Dissatisfied with the nation’s direction, Americans are leaning
toward wanting a change in which political party leads Congress —
preferring that Democrats take control, an AP-Ipsos poll found.
Democrats are favored over Republicans 49 percent to 36 percent.
polling came as disgraced lobbyist Jack Abramoff pleaded guilty to tax
evasion, fraud and corruption charges and agreed to aid a federal
investigation of members of Congress and other government officials.
Bush’s job approval remains low _ 40 percent in the AP-Ipsos poll, with
only one-third saying the country is headed in the right direction.
Bush also remains low on his handling of Iraq, where violence against
Iraqis and U.S. troops has been surging.
“I just don’t like the
direction our country is going in,” said Steve Brown, a political
independent from Olympia, Wash. “I think a balance of power would be
beneficial right now.”
Republicans are watching the situation unfold with some nervousness.
don’t think anyone is hitting the panic button,” said Rich Bond, a
former Republican National Committee chairman. “But there is an acute
recognition of the grim environment that both parties are operating in.”
the Democrats had any leadership or any message, they could be poised
for a good year,” Bond said. “But in the absence of that, they have not
been able to capitalize on Republican woes. Because of the size of the
GOP majority, Democrats have to run the board, and I don’t see that
The public’s unease with Republican leadership in the
White House and Congress creates a favorable environment for Democrats,
said Democratic consultant Dane Strother.
“The problem is you
don’t vote for a party,” Strother said. “You’re voting for a member of
Congress. And we’re a year away” from the midterm elections.
a third of the public, 34 percent, approves of the job Congress is
doing, and nearly twice as many _ 63 percent _ disapprove, according to
the poll of 1,001 adults taken Jan. 3-5. The margin of sampling error
was plus or minus 3 percentage points. Public opinion of both Democrats
and Republicans in Congress has been mixed, recent polling found.
one of the parties has done a very good job so far,” said Cristal
Mills, a political independent from Los Angeles. “They get away with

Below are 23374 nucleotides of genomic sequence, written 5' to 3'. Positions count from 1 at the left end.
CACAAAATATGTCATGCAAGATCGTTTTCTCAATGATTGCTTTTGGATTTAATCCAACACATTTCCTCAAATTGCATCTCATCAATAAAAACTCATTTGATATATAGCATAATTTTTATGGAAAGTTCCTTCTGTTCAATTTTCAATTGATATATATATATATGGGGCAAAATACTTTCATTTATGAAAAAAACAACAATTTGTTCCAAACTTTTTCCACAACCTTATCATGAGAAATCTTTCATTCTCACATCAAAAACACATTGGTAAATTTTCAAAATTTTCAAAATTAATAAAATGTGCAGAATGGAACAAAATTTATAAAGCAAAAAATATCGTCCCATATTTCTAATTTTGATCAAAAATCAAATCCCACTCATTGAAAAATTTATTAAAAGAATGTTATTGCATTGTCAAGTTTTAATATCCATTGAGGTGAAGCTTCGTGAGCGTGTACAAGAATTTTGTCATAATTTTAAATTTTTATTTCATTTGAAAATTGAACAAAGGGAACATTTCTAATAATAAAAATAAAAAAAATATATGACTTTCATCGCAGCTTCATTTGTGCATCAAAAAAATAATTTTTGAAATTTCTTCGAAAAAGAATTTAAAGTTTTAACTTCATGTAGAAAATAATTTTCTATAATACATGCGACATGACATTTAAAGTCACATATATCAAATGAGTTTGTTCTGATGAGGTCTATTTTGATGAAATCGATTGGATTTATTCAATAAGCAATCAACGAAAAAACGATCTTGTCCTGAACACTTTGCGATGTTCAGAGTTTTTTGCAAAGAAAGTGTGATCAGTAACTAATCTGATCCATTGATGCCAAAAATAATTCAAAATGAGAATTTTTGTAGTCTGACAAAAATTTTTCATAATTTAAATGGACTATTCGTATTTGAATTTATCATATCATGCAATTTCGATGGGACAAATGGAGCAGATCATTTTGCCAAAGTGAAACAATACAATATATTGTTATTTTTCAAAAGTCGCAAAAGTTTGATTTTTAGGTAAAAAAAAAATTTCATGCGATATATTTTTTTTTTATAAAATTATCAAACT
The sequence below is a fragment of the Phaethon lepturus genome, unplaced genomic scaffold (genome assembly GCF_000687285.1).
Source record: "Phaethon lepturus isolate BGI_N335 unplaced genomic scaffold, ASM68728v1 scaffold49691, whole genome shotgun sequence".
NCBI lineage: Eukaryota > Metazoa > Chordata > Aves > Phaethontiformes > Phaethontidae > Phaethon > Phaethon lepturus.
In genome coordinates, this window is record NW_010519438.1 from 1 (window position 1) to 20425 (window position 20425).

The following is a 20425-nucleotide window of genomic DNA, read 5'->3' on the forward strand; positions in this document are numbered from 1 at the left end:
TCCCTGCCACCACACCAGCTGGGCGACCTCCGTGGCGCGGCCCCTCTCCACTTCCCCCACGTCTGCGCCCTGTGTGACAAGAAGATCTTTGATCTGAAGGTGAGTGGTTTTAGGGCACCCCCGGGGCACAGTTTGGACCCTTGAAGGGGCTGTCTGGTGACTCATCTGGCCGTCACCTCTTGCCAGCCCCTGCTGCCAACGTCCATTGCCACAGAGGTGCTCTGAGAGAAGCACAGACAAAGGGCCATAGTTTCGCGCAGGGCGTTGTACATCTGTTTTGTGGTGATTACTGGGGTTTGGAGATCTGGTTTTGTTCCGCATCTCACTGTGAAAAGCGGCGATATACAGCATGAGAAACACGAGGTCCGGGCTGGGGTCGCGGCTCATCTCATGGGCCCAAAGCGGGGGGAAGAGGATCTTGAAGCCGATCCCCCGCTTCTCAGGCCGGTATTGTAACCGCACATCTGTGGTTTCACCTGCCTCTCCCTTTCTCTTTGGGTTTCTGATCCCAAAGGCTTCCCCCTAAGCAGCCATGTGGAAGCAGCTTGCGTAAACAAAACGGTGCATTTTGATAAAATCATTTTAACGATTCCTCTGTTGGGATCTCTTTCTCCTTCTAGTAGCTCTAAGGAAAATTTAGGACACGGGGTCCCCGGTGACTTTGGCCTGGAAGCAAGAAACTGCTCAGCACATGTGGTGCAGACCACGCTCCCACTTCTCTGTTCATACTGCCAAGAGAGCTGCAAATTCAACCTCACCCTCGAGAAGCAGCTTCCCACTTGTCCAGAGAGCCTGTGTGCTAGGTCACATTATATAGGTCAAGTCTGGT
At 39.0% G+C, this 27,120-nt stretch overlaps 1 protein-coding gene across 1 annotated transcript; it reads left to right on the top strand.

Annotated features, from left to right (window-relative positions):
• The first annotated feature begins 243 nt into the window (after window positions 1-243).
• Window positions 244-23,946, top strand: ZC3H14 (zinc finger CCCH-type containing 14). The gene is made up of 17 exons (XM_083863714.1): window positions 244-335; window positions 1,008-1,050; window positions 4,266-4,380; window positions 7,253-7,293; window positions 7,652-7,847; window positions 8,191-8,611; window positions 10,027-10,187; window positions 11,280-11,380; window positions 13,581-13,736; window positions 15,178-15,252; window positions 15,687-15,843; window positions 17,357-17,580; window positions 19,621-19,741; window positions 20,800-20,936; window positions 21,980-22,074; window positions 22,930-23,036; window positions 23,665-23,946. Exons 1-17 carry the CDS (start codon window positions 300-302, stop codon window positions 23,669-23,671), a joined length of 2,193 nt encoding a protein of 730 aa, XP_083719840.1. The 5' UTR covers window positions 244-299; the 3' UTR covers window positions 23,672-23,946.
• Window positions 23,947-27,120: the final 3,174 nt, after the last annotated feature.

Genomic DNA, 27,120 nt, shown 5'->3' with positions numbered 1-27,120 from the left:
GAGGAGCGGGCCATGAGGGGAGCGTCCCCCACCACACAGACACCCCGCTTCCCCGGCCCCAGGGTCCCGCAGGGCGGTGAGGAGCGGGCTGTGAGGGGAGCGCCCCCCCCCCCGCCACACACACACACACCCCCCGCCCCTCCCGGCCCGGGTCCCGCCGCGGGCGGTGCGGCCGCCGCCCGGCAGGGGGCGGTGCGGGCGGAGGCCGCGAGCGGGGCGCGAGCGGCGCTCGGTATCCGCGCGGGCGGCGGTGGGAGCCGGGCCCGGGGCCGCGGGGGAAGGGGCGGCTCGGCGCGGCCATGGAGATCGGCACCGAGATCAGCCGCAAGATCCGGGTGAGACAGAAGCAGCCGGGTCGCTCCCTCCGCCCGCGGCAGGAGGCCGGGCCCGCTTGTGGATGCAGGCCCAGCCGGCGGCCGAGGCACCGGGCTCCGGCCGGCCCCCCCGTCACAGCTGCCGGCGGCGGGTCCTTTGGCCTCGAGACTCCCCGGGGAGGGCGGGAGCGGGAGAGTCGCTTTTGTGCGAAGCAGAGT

murder, they get paid to pass certain things. It’s the good ol’ boy
In the Senate, 33 seats will be on the ballot in
November, 17 of them currently in Democratic hands, 15 controlled by
Republicans, and one held by Sen. James Jeffords, a Vermont
independent. Democrats now have 44 Senate seats, and need to pick up
seven to gain a majority, six if Vermont independent Bernie Sanders
All 435 House seats are on the ballot this
fall, and Democrats need to gain at least 15 to become the majority
party and take control of the House.
While many House races are
noncompetitive, Republican strategists fear that fallout from the
Abramoff scandal will give Democrats fresh opportunity for gains. But
they dismiss suggestions that Democrats could take control of the House.
became the dominant party in the House in 1994, when the GOP picked up
more than 50 seats held by Democrats. In that midterm election,
Democrats won four open seats that previously were held by the GOP.
Forti, a spokesman for the GOP’s congressional campaign committee, said
about 30 House seats are competitive this year, compared with more than
100 a dozen years ago. Rep. Rahm Emanuel of Illinois, who heads the
Democrats’ campaign efforts, put the competitive number in 2006 at 42,
and he suggested ongoing scandals improve Democratic recruitment of
candidates by “making the environment more conducive. It helps move
them along in the process.”
Some say they want new leadership in Congress because of strong dissatisfaction with current policies.
get the strange feeling that we’re being sold down the river,” said
Paul Oulton, an independent from San Ramon, Calif. “We may be in line
for some very severe financial problems.
“Give me somebody
conservative with common sense. There’s too much left and too much
right. Give me somebody in the middle of the road.”
Associated Press Special Correspondent David Espo contributed to this story.